As California looks for more water efficiency in the fourth year of drought, the City of Roseville is swapping grass and ornamental landscaping for more “water-wise” plants.
Roseville started removing grass six weeks ago at Crestmont Park, Roseville Electric Utility and the city's Corporation Yard.
"It's important to get rid of any unused turf and we've been watering and maintaining these grassy areas that nobody is using," said Maurice Chaney with the City of Roseville.
Chaney said 90,000 square feet of grass at the Yard - slightly larger than one football field - has been replaced with drought-tolerant plants.
"We're not only converting the turf, we've also overhauled our irrigation system to accommodate the new water-wise landscape," said Chaney. "So, it's more efficient, in fact we estimate that we can save about five-million gallons of water per year."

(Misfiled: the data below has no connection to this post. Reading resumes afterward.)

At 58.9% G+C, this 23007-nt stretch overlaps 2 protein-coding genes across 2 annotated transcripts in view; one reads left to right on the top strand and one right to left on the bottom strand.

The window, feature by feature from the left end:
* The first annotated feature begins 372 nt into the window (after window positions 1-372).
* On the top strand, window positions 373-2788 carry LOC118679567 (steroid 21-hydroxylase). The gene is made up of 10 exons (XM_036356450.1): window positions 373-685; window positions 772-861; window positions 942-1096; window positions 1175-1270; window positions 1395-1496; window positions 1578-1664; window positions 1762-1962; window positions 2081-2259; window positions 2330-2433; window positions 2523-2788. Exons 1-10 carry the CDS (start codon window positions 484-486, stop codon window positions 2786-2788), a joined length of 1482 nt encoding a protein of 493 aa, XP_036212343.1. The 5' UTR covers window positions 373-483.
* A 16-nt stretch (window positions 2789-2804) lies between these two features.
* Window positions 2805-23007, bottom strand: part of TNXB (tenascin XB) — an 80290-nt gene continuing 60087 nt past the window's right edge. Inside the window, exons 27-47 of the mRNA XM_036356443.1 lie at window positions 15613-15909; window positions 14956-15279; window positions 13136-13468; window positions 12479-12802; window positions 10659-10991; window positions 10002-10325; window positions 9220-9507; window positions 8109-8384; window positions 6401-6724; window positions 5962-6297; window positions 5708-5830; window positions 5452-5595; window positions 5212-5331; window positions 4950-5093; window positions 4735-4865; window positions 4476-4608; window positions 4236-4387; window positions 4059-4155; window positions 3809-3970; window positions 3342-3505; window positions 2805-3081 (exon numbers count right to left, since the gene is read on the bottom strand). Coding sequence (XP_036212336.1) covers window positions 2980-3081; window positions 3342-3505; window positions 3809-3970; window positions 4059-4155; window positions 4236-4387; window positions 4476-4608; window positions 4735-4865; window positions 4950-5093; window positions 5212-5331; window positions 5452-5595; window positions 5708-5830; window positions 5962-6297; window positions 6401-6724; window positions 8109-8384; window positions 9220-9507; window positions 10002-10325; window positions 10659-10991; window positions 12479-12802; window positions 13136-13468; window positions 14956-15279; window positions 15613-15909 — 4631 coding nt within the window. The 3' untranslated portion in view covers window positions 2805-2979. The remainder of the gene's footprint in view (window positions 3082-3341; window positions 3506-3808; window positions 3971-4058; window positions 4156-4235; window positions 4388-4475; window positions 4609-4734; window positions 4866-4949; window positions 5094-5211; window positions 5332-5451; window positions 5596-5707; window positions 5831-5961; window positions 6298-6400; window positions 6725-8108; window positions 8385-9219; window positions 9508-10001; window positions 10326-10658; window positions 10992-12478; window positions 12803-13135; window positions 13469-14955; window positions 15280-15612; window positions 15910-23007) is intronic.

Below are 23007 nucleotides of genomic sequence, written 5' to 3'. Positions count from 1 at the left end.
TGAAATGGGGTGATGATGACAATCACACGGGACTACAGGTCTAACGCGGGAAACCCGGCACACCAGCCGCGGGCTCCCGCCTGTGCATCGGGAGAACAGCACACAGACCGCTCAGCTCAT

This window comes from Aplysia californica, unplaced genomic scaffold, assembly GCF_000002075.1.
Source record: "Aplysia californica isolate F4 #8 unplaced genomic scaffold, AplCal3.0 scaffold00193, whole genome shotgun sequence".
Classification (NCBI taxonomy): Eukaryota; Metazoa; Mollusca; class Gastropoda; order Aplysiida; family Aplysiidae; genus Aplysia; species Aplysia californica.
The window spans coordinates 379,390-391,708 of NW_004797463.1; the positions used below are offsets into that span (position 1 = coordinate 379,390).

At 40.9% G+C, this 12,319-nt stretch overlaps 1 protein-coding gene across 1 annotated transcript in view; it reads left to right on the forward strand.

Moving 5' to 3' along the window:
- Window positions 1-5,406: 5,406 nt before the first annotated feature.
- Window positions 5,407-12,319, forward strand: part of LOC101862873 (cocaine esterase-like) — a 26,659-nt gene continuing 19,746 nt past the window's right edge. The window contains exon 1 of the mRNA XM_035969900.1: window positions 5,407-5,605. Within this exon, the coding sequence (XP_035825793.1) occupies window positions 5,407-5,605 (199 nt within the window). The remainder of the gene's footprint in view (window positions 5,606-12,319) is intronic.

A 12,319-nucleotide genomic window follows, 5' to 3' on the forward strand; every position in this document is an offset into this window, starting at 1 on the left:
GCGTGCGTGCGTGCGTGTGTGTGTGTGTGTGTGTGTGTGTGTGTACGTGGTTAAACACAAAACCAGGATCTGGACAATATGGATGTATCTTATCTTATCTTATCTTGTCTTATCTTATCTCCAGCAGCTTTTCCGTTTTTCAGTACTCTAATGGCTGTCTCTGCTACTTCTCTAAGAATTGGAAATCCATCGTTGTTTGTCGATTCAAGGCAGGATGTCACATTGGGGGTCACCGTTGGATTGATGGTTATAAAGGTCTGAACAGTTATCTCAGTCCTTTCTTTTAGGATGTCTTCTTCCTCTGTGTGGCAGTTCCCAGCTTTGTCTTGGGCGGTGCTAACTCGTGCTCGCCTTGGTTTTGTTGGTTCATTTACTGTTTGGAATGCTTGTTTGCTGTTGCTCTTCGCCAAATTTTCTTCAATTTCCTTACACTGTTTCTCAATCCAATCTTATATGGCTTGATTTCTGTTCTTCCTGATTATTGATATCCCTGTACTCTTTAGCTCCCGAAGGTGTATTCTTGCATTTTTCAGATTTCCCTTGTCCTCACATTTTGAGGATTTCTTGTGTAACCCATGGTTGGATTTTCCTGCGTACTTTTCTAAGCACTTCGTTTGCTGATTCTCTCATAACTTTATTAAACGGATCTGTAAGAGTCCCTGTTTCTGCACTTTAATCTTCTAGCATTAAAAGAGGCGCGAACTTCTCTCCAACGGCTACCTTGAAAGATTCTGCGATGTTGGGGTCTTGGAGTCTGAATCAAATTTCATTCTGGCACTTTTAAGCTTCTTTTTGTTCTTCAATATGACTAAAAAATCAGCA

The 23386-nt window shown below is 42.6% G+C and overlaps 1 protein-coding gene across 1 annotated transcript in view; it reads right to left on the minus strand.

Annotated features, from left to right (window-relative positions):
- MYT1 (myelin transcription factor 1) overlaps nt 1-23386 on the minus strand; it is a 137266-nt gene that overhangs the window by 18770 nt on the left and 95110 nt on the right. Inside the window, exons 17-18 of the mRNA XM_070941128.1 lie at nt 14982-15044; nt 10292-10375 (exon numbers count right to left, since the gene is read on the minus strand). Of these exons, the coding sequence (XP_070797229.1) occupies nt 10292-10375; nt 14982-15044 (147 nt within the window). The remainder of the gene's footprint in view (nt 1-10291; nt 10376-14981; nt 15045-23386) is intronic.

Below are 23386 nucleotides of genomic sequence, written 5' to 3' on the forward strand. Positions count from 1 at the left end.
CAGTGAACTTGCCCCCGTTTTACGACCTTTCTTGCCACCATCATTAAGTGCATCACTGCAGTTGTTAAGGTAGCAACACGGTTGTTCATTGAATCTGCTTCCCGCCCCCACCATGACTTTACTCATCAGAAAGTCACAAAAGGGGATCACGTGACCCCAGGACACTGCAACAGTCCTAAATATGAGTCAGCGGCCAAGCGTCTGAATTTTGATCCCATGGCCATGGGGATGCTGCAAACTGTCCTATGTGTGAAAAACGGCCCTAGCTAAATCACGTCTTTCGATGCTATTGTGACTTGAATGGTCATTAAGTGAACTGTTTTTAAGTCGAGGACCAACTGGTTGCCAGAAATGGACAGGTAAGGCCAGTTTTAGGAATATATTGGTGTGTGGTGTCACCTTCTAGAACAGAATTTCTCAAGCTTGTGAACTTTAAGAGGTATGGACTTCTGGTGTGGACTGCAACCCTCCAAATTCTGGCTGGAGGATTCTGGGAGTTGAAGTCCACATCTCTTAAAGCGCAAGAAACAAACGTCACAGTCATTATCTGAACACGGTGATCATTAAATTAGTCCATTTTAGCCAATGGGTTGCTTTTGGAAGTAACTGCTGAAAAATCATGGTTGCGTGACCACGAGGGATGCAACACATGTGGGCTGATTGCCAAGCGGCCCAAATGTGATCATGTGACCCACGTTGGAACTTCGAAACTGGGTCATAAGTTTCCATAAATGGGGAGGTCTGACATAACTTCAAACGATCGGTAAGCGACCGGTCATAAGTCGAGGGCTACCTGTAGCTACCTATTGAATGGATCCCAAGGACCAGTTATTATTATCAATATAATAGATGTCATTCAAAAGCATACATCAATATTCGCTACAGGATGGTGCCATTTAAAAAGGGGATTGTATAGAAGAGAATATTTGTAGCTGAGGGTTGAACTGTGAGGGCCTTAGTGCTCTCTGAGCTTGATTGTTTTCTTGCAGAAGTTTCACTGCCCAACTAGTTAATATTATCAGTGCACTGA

BEFORE (left): The area of grass on city-owned property along PFE Road in Roseville in January 2015. AFTER (right): In April 2015, the grass has been replaced with drought-tolerant landscaping to save water. Ed Joyce / Capital Public Radio
Chaney said replacing the turf will also save the city operational and maintenance costs.
Roseville has offered homeowners and commercial water customers a Cash For Grass Rebate Program since 2008.
"We offer residential customers 50-cents per square foot for removing grass, up to $1,000," said Chaney. "We know that outdoor water use is the biggest water user. By incentivizing it, it gives people the opportunity to convert their lawns and install water-wise landscapes. It saves them water, money and maintenance."
Chaney said Roseville will be replacing more areas of grass with drought-resistant plants on property it owns, while continuing to encourage homeowners and commercial businesses to remove grass and replace it with plants that require less water.
Roseville also gives homeowners a ‘how-to’ with its Greener Gardens Tour and Expo on May 16 at the Roseville Utility Exploration Center.
BEFORE (left): Roseville Water Efficiency Administrator Lisa Brown stands in front of the city's Corporation Yard in January 2015. AFTER (right): Maurice Chaney, with Roseville’s Environmental Utilities Department, stands alongside newly-planted “water-wise” plants in April 2015. Ed Joyce / Capital Public Radio
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